Order of protection definition: An Order of Protection is a legal document that is issued by a court and signed by a judge to protect you from abuse or harassment. With an Order of Protection, a judge can set limits on the behavior of your partner. A judge can:
- Order your partner to prevent the abuse of you and your child(ren)
- Advise your partner to leave and stay clear from your marital home, your workplace and members of your family
- Command your partner to have no contact with you—in addition to no emails, phone calls, letters, or messages by means of other people
- Demand that your partner stays away from the child(ren), daycare or school and their babysitter
In addition, a judge can:
- Decide issues associated with custody, child support, and visitation
- Order the abuser to pay for costs associated with the abuse like medical care and damage to property
- Decide on the separation of specific types of personal property
- Require or suggest that your partner enter a program for abusers
There isn’t a fee to get an Order of Protection and it can last up to 1 year and can also be renewed. Once the order is issued, the judge is the only on that can change it. If the order contains a stay-away stipulation and your partner shows up at your home, they are in violation of the order and can be arrested. If you want to make changes to an order, you must petition them from the courts.
Since there are a lot of things to take into consideration if an Order of Protection is helpful to you, you may want to speak with an advocate or attorney to help you or attend court with you.
HOW CAN AN ORDER OF PROTECTION HELP?
While an Order of Protection cannot ensure your safety, there are ways it can be helpful
- Police are more likely to take your calls a lot more serious if you have an Order of Protection
- Your partner will be arrested if he or she is in violation of an Order of Protection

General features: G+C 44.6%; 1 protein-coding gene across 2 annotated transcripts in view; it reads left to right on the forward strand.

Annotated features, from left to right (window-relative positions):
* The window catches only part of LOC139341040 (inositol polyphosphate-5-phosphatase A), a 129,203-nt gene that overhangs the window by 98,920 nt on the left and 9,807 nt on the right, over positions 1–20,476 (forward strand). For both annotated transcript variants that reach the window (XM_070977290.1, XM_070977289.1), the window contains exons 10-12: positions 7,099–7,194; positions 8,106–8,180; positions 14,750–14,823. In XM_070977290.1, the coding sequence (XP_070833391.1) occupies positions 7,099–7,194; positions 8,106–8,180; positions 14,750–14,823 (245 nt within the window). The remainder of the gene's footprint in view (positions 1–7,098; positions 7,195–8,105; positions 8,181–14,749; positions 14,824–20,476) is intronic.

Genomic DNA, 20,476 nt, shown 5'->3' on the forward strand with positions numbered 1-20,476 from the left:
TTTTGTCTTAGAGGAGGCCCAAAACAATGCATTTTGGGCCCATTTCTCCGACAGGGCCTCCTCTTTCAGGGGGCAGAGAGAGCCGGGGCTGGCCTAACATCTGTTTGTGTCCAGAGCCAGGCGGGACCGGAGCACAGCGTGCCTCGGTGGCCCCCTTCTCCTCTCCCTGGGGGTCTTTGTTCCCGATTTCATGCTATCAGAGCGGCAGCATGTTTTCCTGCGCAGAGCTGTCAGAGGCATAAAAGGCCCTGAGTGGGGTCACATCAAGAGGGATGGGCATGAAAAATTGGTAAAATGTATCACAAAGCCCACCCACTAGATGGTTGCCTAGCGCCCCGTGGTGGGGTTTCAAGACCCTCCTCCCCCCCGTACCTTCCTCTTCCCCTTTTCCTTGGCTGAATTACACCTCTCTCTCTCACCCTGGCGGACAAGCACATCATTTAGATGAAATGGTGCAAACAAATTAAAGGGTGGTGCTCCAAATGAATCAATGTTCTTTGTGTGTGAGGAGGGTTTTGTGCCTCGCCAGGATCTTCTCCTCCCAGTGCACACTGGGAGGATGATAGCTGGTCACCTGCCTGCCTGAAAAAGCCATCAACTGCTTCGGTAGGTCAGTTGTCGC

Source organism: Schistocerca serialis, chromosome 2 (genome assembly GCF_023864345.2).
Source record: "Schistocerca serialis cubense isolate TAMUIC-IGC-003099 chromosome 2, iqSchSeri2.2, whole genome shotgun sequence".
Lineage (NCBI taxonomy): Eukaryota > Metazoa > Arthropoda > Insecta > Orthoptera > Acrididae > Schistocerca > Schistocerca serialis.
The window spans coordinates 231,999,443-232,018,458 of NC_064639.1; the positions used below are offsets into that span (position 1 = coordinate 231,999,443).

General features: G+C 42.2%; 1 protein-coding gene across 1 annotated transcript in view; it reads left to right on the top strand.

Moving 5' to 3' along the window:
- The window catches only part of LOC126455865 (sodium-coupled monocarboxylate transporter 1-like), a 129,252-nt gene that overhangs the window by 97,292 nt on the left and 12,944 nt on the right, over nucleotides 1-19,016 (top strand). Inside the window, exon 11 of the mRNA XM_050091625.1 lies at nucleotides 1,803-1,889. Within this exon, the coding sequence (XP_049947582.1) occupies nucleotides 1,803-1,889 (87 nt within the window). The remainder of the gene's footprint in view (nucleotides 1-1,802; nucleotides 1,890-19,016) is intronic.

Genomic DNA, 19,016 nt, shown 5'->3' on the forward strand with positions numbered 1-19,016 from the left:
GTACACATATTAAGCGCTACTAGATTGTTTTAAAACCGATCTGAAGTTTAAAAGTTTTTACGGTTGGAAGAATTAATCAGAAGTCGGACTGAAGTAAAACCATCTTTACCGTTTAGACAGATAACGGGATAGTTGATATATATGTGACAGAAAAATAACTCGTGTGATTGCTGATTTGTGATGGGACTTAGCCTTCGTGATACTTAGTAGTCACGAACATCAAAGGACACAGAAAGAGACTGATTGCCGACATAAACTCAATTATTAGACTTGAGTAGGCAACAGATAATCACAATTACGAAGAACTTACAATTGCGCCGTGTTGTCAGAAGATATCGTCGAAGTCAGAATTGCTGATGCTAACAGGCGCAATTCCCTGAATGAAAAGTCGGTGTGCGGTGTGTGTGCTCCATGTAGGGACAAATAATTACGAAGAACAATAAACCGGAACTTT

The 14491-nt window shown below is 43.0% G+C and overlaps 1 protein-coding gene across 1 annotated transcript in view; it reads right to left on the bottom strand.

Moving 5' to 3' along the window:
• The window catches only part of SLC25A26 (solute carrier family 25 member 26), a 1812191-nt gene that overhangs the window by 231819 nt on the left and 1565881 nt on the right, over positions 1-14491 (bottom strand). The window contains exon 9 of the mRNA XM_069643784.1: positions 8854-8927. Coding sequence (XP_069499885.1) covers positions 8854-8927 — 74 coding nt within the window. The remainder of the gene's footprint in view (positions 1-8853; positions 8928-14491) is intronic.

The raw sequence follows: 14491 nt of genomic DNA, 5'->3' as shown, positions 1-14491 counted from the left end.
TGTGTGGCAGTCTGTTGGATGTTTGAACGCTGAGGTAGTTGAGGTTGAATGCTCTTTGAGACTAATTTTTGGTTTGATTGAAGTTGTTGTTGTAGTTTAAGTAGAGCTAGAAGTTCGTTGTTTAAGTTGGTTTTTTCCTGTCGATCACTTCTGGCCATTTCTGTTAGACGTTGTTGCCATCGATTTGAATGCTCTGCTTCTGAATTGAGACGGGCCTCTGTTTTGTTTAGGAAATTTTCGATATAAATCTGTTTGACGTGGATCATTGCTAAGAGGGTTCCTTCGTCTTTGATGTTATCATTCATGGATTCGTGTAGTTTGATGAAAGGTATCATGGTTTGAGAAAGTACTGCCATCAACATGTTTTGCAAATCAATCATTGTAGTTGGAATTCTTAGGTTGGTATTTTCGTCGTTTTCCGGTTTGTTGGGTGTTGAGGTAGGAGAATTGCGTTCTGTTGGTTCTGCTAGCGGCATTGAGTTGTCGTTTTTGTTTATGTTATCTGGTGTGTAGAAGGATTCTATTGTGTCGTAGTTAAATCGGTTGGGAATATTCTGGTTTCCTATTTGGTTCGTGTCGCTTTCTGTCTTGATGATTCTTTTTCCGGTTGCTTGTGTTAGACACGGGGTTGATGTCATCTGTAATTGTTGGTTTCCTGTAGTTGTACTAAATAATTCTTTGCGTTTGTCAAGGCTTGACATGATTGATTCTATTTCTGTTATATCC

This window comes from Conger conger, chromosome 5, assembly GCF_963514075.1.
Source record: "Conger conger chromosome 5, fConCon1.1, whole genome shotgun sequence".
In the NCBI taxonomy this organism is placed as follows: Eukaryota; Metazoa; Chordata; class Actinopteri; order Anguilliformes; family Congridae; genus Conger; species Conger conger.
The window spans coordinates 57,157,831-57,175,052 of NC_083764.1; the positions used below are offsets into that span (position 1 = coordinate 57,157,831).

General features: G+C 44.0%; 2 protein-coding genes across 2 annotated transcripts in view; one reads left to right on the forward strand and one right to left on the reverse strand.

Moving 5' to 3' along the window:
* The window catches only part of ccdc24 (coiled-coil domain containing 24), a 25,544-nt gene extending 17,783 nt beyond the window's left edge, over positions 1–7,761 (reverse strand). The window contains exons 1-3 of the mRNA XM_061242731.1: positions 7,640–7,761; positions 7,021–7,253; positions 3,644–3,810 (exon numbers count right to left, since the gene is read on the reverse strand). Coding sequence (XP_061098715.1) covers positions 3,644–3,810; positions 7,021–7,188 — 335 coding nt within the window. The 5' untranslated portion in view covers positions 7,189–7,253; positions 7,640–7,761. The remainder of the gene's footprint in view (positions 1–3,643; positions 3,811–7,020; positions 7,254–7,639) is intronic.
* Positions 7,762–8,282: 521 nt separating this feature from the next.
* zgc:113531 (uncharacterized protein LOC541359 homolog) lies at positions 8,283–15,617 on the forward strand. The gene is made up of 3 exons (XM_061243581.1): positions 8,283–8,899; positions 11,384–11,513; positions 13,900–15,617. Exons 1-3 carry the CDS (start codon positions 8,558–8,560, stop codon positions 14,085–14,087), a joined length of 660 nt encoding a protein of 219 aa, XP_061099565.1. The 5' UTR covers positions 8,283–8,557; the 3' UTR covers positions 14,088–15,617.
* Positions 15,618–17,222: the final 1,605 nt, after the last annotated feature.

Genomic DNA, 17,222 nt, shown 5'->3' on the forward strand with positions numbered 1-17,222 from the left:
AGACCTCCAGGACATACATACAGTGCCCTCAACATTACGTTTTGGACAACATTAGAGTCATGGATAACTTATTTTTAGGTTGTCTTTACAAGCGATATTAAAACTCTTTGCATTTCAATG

- If you have left the home, an Order of Protection makes it easier for you to have the police go with you to get your personal property
- If your partner is stalking you or harassing you at work, an Order of Protection can safeguard you at your job
- An Order of Protection will determine who has custody of minor child(ren) you and your partner have in common
WHO CAN GET AN ORDER OF PROTECTION?
You can obtain an Order of Protection if you are 17 or older and have been abused by a spouse, former spouse, an adult you are living with or have lived with before, an adult you’ve been dating or in an intimate relationship with, someone who is harassing you or someone with whom you have child(ren) even if you are not living together or married to them.
STEP ONE: EX PARTE ORDER OF PROTECTION
An Ex Parte Order of Protection is a brief order awarded when a judge believes there is present or immediate danger of abuse to you. You can petition for an Ex Parte Order of Protection at the courthouse in the county where you reside, where you were threatened or abused, or where the person against you are looking for protection lives. You will be referred to as the “petitioner” and your partner as the “respondent”. If you are awarded the Ex Parte Order of Protection, a sheriff or other law enforcement agent will try to find the respondent and serve them with the order. Once it’s served, the respondent has to abide by the requirements ordered by the judge. An Ex Parte Order of Protection will be enforced until the hearing for the Full Order of Protection.
If a judge doesn’t deem that there is immediate or present danger of abuse, you will be given a “Notice of Hearing” instead. This notice will be served to the respondent letting them know that a hearing will be held to decide if an Order of Protection is required. Until the hearing, there are no conditions or restrictions placed on the respondent and he or she is not in violation of any court order by contacting you.
STEP TWO: FULL ORDER OF PROTECTION